Anguish and frustration swirled through the Bahamas on Thursday as the government raised the death toll from Hurricane Dorian to 30. Bahamian Health Minister Duane Sands said the number could climb “significantly higher,” just days after the then-Category 5 storm ravaged the archipelago.
The victims were from the Abaco and Grand Bahama islands, those hit hardest by the storm with winds up to 185 mph completely destroying everything in its path.
Residents who returned to a devastated community called “The Mudd,” composed mostly of Haitian immigrants, said no one had come for the at least nine bodies still in the rubble.
“Ain’t nobody come to get them,” Cardot Ked, a 43-year-old carpenter who has lived 25 years in Abaco, said. “If we could get to the next island, that’s the best thing we can do.”
The Bahamian health ministry said helicopters and boats are heading to the affected areas but are delayed by severe flooding.
Dorian hit Abaco on Sunday before battering Grand Bahama for more than a day.
The United Nations is sending eight tons of ready-to-eat meals and a British Royal Navy ship docked at Abaco is distributing supplies. Rhode Island National Guard troops are also heading to the island to help.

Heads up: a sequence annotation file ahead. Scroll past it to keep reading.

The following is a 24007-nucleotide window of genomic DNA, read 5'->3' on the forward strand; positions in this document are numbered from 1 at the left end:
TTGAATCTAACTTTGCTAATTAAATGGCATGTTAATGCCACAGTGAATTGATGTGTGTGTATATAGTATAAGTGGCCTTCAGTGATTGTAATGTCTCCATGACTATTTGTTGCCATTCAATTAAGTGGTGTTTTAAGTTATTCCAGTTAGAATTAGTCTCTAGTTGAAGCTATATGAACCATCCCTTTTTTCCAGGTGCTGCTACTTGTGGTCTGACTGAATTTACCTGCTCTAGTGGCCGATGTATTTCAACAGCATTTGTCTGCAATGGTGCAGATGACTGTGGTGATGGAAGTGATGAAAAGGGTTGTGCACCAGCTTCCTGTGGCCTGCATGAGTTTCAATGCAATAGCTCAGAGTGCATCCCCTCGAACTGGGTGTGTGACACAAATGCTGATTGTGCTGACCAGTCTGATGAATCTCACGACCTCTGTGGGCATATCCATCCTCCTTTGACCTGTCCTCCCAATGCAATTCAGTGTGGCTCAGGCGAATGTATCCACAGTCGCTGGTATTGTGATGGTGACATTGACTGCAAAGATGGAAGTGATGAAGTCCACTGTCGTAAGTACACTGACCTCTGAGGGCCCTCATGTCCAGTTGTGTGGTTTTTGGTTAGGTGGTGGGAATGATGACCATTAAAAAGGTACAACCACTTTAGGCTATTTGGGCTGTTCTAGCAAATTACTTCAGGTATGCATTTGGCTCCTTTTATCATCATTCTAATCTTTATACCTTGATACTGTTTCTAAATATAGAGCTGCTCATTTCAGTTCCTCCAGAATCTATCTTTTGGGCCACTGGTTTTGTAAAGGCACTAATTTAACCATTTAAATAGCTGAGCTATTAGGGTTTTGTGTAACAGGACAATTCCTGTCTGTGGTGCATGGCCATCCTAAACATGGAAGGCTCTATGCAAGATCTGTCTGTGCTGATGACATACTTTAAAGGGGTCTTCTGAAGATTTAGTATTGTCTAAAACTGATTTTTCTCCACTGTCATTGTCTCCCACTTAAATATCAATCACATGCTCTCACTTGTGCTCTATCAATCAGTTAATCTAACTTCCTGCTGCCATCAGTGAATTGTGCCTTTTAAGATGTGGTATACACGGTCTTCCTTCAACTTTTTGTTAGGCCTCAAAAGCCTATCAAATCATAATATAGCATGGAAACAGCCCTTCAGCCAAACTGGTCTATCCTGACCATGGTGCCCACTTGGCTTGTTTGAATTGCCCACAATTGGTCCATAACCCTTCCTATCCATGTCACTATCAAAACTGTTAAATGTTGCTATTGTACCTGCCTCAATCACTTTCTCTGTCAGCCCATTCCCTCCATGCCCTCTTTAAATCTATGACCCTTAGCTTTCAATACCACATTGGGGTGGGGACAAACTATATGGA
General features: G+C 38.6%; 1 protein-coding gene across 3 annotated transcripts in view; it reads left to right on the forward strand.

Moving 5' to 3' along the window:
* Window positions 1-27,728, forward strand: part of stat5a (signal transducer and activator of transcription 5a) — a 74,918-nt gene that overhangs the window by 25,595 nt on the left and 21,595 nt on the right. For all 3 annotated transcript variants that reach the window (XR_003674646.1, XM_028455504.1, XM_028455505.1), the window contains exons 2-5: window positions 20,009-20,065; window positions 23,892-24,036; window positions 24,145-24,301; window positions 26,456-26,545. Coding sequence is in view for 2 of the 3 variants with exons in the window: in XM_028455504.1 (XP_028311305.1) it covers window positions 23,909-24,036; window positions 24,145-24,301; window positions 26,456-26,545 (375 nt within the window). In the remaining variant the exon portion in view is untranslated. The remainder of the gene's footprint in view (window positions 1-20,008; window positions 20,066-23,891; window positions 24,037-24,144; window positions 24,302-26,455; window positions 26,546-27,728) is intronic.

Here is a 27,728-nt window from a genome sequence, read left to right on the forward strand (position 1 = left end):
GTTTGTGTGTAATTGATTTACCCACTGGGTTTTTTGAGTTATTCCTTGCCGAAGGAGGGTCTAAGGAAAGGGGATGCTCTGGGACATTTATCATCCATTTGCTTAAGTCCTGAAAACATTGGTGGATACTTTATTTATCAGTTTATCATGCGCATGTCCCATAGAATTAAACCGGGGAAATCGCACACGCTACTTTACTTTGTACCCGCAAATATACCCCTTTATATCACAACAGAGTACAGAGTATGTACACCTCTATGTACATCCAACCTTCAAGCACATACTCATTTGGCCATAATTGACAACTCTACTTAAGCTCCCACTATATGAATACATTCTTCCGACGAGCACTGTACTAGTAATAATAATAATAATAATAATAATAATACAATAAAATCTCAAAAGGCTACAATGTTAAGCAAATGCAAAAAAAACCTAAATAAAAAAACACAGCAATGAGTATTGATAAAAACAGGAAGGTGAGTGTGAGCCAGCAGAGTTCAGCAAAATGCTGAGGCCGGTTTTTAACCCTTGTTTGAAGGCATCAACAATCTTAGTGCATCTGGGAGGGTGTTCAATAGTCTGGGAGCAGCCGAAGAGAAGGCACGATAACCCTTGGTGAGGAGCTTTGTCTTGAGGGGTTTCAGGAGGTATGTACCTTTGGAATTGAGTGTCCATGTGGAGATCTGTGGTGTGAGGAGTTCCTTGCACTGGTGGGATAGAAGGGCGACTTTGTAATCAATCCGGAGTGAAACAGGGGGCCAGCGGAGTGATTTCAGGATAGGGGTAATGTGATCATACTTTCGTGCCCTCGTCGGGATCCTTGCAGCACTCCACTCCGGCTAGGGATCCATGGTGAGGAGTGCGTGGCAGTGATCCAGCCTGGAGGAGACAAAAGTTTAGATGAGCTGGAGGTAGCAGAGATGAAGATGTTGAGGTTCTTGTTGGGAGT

“People will be out of jobs for months,” 67-year-old woodcarver Gordon Higgs said. “They’ll be homeless, no food. Nothing.”
Hundreds of people gathered at the Abaco airport in hopes of getting one of the few seats on small planes evacuating the sick and elderly, but the process was marred by delays.
“They told us that the babies, the pregnant people and the elderly people were supposed to be first preference,” a 23-year-old said, adding that many are still waiting.
Dorian has since moved on to the Southeast coast of the U.S., where it lashed beachfront communities in North and South Carolina on Thursday.
The Associated Press contributed to this report.